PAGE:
jamesfrmphilly going above and beyond PREMIUM MEMBER

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    IRAQ!

    after the November elections they will be going to Iraq in large numbers.

    two birds with one stone, eh?
     
  3. $$RICH$$

    $$RICH$$ Lyon King Admin. STAFF

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    I fine it to be on point that many young black men are jailed and heavy monitored
    what can we do to help curb some of this from happening is step up as big bruthas
    and help guide these young men from our communities by showing them the work
    force which will take up lots of there time , guide them in a direction of respect ,
    teach them to know they are somebody and worthy help them start a clean up
    crew for the inner community get them in summer programs like the YMCA ! if
    some are from broken homes , single parent homes , fatherless homes we as men
    can be a line of defense to help these young men to a future before they get lost
    in the streets and surely trouble will find them .
     
  4. KWABENA

    KWABENA STAFF STAFF

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    :thanks:

    For both of your concerns. It just shows how much interest we take in ending this epidemic with Young Black Men going to Prison.

    Cedric Denson
     
  5. MANASIAC

    MANASIAC Well-Known Member MEMBER

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    A person has to want to change in order to change.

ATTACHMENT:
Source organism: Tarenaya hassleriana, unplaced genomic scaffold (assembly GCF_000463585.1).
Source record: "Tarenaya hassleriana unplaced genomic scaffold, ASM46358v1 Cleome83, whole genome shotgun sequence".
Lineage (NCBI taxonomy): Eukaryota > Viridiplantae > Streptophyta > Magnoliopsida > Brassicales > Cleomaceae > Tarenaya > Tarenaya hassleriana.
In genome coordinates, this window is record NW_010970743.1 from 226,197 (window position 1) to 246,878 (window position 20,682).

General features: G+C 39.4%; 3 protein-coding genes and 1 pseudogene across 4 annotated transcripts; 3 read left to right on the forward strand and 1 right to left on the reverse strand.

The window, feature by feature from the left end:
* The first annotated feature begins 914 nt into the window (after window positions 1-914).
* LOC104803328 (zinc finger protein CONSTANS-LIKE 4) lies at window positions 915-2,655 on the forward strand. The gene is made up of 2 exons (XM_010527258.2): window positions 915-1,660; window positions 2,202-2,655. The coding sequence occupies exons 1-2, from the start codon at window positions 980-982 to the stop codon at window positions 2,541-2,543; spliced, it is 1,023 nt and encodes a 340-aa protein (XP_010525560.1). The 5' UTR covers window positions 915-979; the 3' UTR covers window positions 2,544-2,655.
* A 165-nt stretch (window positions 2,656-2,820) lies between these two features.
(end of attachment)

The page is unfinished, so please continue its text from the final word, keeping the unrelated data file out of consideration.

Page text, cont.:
If they cannot get past that first sentence that answers your question.
     
  6. panafrica

    panafrica Well-Known Member MEMBER

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    Young black males have been sent to jail for cheap prison labor (currently pennies a day) since the end of slavery! WEB Du Bois recognized this trend back in 1903 (he wrote about this subject in the Souls of Black Folk). This is reflected in the unequal & unjustice differences in prison sentences between whites & blacks. It is a fact that whites are arrested in both greater numbers & more often than black people. However blacks receive both a higher number & percentage of prison time...it doesn't take a rocket scientist to figure out why! We as a people have to recognize this and stop playing the prison game. The gov-ment doesn't need that much of a reason to lock black folk up, so let's not give them any reason!